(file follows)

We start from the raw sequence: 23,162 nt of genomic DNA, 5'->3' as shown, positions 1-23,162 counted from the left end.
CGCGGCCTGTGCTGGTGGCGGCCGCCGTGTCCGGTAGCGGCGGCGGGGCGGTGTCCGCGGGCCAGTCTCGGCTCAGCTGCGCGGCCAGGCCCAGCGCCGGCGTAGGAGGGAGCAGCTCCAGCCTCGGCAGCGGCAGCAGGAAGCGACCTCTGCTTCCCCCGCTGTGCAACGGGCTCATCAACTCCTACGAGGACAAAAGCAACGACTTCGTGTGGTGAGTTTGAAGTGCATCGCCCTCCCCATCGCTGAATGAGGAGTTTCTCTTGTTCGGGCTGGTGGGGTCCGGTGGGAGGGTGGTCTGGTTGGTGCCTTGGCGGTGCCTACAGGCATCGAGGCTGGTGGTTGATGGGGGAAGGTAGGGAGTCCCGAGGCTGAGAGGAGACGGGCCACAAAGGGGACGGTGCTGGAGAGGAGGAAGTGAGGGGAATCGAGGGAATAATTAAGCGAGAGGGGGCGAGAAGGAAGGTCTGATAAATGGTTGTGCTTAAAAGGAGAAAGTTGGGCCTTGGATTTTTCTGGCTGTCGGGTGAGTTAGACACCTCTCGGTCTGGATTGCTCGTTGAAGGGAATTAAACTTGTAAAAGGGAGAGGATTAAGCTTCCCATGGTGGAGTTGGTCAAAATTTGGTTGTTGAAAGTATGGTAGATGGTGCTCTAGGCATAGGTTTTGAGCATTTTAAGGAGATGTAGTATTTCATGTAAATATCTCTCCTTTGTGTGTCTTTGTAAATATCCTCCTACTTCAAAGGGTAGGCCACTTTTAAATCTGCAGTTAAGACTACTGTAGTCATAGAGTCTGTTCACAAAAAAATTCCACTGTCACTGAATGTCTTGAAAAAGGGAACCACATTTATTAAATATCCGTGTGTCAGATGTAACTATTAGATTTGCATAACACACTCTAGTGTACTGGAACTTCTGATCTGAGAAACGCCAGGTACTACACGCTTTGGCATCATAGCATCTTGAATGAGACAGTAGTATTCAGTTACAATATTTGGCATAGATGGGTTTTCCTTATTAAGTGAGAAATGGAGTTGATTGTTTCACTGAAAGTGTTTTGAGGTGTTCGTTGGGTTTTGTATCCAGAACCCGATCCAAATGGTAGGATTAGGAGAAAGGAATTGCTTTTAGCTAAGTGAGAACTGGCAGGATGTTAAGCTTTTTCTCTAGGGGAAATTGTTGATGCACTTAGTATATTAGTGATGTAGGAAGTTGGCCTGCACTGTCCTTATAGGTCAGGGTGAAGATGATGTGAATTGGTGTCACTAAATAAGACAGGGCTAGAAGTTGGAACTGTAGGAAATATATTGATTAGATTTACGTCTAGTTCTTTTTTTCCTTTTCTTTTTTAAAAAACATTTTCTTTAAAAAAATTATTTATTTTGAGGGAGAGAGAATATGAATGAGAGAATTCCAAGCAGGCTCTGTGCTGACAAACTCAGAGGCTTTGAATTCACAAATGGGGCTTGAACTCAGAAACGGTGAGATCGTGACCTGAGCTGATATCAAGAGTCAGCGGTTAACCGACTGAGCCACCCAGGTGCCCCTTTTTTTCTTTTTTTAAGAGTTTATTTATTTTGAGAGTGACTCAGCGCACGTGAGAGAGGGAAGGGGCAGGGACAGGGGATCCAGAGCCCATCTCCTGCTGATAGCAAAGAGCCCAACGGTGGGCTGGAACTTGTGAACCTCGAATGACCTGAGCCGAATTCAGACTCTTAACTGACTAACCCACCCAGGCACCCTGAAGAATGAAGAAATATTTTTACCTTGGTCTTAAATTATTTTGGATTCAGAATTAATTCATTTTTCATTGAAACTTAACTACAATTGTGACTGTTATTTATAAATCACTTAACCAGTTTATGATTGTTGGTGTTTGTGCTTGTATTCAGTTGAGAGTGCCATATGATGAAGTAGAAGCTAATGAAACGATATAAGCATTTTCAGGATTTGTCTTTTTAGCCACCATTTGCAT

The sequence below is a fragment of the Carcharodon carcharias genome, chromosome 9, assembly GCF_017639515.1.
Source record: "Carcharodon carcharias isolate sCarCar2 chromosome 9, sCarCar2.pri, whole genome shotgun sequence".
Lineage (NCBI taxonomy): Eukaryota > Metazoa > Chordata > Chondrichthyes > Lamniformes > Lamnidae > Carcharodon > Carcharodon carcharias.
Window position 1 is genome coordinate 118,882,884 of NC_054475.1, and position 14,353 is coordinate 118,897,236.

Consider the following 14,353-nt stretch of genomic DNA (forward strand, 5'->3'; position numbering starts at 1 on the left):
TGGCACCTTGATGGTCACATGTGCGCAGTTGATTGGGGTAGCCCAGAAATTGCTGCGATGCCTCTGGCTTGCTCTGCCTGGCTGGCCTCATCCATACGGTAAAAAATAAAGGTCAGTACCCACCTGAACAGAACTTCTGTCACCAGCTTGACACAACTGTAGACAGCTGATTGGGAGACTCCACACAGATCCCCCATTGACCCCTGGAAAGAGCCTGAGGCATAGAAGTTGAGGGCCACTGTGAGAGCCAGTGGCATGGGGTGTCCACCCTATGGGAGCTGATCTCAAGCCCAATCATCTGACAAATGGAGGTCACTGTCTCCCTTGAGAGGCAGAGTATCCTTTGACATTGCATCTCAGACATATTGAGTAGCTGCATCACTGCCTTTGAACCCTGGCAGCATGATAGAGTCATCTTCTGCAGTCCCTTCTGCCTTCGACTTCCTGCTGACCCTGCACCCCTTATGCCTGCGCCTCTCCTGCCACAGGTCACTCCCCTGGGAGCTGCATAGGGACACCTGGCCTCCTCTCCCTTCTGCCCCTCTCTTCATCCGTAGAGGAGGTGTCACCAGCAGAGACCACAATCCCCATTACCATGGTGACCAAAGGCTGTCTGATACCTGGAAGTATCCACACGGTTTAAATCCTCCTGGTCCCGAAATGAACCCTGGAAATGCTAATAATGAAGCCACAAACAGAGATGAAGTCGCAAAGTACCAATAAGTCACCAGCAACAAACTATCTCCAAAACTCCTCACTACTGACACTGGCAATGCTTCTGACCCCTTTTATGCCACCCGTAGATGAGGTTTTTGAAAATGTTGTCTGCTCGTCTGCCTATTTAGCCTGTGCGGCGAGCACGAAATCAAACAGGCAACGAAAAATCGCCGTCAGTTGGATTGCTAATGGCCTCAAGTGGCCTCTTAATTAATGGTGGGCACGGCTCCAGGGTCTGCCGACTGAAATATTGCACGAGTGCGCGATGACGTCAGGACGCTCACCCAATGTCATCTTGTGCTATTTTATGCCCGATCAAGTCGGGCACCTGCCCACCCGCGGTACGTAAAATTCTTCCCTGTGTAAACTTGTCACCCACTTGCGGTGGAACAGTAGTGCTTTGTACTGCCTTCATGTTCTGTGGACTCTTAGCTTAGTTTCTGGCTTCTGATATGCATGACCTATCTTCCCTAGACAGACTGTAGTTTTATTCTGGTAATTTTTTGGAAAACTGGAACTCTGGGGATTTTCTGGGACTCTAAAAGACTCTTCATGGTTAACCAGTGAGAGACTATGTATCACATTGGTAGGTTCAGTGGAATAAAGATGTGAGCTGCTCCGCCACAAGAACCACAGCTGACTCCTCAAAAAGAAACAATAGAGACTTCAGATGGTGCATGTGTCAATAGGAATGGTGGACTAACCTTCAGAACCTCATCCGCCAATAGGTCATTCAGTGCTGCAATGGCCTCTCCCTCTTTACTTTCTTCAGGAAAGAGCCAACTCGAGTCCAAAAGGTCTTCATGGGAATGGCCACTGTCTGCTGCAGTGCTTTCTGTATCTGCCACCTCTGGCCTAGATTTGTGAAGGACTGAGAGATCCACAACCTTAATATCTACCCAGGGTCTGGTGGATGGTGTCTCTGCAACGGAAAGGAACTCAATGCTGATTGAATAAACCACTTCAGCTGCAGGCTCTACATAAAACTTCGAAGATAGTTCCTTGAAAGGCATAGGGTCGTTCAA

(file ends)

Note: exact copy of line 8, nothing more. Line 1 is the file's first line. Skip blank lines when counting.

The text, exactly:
TGGCACCTTGATGGTCACATGTGCGCAGTTGATTGGGGTAGCCCAGAAATTGCTGCGATGCCTCTGGCTTGCTCTGCCTGGCTGGCCTCATCCATACGGTAAAAAATAAAGGTCAGTACCCACCTGAACAGAACTTCTGTCACCAGCTTGACACAACTGTAGACAGCTGATTGGGAGACTCCACACAGATCCCCCATTGACCCCTGGAAAGAGCCTGAGGCATAGAAGTTGAGGGCCACTGTGAGAGCCAGTGGCATGGGGTGTCCACCCTATGGGAGCTGATCTCAAGCCCAATCATCTGACAAATGGAGGTCACTGTCTCCCTTGAGAGGCAGAGTATCCTTTGACATTGCATCTCAGACATATTGAGTAGCTGCATCACTGCCTTTGAACCCTGGCAGCATGATAGAGTCATCTTCTGCAGTCCCTTCTGCCTTCGACTTCCTGCTGACCCTGCACCCCTTATGCCTGCGCCTCTCCTGCCACAGGTCACTCCCCTGGGAGCTGCATAGGGACACCTGGCCTCCTCTCCCTTCTGCCCCTCTCTTCATCCGTAGAGGAGGTGTCACCAGCAGAGACCACAATCCCCATTACCATGGTGACCAAAGGCTGTCTGATACCTGGAAGTATCCACACGGTTTAAATCCTCCTGGTCCCGAAATGAACCCTGGAAATGCTAATAATGAAGCCACAAACAGAGATGAAGTCGCAAAGTACCAATAAGTCACCAGCAACAAACTATCTCCAAAACTCCTCACTACTGACACTGGCAATGCTTCTGACCCCTTTTATGCCACCCGTAGATGAGGTTTTTGAAAATGTTGTCTGCTCGTCTGCCTATTTAGCCTGTGCGGCGAGCACGAAATCAAACAGGCAACGAAAAATCGCCGTCAGTTGGATTGCTAATGGCCTCAAGTGGCCTCTTAATTAATGGTGGGCACGGCTCCAGGGTCTGCCGACTGAAATATTGCACGAGTGCGCGATGACGTCAGGACGCTCACCCAATGTCATCTTGTGCTATTTTATGCCCGATCAAGTCGGGCACCTGCCCACCCGCGGTACGTAAAATTCTTCCCTGTGTAAACTTGTCACCCACTTGCGGTGGAACAGTAGTGCTTTGTACTGCCTTCATGTTCTGTGGACTCTTAGCTTAGTTTCTGGCTTCTGATATGCATGACCTATCTTCCCTAGACAGACTGTAGTTTTATTCTGGTAATTTTTTGGAAAACTGGAACTCTGGGGATTTTCTGGGACTCTAAAAGACTCTTCATGGTTAACCAGTGAGAGACTATGTATCACATTGGTAGGTTCAGTGGAATAAAGATGTGAGCTGCTCCGCCACAAGAACCACAGCTGACTCCTCAAAAAGAAACAATAGAGACTTCAGATGGTGCATGTGTCAATAGGAATGGTGGACTAACCTTCAGAACCTCATCCGCCAATAGGTCATTCAGTGCTGCAATGGCCTCTCCCTCTTTACTTTCTTCAGGAAAGAGCCAACTCGAGTCCAAAAGGTCTTCATGGGAATGGCCACTGTCTGCTGCAGTGCTTTCTGTATCTGCCACCTCTGGCCTAGATTTGTGAAGGACTGAGAGATCCACAACCTTAATATCTACCCAGGGTCTGGTGGATGGTGTCTCTGCAACGGAAAGGAACTCAATGCTGATTGAATAAACCACTTCAGCTGCAGGCTCTACATAAAACTTCGAAGATAGTTCCTTGAAAGGCATAGGGTCGTTCAA